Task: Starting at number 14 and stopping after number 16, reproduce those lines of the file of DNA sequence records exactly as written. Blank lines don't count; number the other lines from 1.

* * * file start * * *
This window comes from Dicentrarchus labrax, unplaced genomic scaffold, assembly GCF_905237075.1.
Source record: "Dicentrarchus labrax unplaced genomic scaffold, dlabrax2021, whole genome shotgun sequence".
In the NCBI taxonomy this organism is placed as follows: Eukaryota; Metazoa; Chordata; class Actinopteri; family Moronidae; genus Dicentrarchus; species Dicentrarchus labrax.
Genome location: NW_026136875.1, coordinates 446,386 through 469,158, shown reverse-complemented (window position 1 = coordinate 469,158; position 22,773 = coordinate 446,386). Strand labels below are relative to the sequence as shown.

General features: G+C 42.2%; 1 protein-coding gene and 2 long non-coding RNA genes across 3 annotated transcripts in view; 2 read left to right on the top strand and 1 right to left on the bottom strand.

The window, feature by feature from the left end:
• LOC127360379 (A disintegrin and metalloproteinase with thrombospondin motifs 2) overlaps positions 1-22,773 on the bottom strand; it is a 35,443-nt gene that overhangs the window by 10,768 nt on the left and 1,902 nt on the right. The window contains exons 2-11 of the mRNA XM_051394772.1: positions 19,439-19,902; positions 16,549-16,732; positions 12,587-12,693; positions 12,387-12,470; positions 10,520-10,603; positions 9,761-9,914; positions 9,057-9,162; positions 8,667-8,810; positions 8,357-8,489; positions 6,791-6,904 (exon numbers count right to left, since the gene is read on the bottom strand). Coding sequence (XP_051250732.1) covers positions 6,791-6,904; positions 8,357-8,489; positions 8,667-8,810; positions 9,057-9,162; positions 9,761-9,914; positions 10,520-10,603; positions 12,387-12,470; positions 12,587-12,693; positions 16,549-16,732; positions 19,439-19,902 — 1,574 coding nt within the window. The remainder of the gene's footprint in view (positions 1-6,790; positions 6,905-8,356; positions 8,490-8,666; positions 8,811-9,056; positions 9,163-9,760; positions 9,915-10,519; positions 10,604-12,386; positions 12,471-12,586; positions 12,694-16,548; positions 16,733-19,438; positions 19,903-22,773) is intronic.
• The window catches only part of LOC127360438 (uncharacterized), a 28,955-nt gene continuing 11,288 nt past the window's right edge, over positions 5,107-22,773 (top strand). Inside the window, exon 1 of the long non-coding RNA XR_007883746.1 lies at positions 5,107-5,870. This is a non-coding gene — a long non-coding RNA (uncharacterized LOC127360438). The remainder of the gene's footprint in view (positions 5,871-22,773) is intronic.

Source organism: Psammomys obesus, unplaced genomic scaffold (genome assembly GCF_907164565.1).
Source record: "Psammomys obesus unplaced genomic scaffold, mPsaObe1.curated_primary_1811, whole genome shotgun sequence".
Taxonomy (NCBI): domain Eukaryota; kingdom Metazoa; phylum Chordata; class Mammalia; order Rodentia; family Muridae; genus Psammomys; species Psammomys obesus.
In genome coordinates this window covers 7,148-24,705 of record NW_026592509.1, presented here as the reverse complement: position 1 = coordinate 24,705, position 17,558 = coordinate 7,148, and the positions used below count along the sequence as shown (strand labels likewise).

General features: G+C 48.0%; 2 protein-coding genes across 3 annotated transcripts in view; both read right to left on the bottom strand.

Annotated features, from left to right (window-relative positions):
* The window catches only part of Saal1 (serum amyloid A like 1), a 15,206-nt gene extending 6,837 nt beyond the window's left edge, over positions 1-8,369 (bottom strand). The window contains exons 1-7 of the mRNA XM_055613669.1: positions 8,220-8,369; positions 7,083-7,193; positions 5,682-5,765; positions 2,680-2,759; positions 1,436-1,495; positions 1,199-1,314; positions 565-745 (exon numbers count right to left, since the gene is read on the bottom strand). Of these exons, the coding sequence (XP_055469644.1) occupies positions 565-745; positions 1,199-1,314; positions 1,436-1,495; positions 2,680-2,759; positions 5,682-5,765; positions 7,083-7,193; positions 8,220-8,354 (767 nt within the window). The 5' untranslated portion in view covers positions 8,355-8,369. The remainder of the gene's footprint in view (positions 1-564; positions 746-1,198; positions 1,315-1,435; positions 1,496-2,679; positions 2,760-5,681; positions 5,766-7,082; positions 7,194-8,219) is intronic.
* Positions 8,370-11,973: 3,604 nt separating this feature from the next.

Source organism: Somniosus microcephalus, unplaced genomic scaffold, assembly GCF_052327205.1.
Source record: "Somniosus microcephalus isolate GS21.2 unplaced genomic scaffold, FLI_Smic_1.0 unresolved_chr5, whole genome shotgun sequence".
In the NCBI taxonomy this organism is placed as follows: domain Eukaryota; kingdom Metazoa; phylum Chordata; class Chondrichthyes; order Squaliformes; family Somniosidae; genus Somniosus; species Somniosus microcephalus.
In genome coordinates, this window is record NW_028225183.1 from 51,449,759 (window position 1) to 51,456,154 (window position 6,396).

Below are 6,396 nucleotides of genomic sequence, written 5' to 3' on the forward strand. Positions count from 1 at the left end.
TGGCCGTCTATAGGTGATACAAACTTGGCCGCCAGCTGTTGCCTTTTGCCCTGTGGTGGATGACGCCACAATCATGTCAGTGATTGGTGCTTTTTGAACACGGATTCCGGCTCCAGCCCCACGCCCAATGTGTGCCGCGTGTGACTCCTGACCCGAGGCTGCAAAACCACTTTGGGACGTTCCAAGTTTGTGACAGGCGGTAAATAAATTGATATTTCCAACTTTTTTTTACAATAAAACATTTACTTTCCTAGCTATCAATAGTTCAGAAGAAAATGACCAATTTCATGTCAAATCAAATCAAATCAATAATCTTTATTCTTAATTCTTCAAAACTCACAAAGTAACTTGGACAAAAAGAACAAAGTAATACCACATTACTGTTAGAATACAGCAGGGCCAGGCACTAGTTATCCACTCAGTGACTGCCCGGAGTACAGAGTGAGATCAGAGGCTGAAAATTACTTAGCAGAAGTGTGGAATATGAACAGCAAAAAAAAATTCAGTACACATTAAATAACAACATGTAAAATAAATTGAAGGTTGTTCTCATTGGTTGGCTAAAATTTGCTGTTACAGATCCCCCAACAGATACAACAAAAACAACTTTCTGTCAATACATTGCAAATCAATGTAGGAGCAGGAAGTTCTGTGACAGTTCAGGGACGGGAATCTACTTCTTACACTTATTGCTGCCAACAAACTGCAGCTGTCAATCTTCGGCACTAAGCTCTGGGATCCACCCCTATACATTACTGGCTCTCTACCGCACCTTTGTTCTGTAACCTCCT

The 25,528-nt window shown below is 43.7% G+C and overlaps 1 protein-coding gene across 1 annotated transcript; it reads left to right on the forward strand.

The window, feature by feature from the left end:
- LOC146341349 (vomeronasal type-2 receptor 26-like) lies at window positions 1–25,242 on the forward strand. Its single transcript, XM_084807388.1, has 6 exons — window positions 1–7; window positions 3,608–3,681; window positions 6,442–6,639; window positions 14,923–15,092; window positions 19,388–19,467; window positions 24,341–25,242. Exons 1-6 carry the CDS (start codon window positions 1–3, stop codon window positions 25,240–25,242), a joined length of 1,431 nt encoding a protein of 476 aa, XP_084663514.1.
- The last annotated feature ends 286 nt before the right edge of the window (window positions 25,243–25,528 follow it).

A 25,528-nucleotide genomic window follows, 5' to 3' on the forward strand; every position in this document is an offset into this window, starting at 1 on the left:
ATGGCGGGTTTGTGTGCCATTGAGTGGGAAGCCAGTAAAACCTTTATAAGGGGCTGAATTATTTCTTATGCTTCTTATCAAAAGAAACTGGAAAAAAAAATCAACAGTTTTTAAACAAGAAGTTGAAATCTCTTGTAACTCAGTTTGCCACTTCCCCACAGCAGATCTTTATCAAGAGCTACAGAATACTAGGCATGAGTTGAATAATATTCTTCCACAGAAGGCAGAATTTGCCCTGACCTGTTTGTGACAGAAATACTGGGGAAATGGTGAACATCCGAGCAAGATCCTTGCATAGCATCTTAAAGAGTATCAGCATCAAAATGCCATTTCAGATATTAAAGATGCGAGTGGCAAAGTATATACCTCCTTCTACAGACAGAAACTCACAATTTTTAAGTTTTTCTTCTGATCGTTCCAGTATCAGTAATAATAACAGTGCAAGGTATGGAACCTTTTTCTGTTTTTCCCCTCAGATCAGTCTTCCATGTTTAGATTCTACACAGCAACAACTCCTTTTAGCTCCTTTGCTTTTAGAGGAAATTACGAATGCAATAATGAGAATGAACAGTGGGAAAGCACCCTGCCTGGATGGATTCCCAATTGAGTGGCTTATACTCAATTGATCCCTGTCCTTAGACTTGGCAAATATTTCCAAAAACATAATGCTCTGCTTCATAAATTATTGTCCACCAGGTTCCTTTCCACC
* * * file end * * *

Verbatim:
Annotated features, from left to right (window-relative positions):
* The window catches only part of Saal1 (serum amyloid A like 1), a 15,206-nt gene extending 6,837 nt beyond the window's left edge, over positions 1-8,369 (bottom strand). The window contains exons 1-7 of the mRNA XM_055613669.1: positions 8,220-8,369; positions 7,083-7,193; positions 5,682-5,765; positions 2,680-2,759; positions 1,436-1,495; positions 1,199-1,314; positions 565-745 (exon numbers count right to left, since the gene is read on the bottom strand). Of these exons, the coding sequence (XP_055469644.1) occupies positions 565-745; positions 1,199-1,314; positions 1,436-1,495; positions 2,680-2,759; positions 5,682-5,765; positions 7,083-7,193; positions 8,220-8,354 (767 nt within the window). The 5' untranslated portion in view covers positions 8,355-8,369. The remainder of the gene's footprint in view (positions 1-564; positions 746-1,198; positions 1,315-1,435; positions 1,496-2,679; positions 2,760-5,681; positions 5,766-7,082; positions 7,194-8,219) is intronic.
* Positions 8,370-11,973: 3,604 nt separating this feature from the next.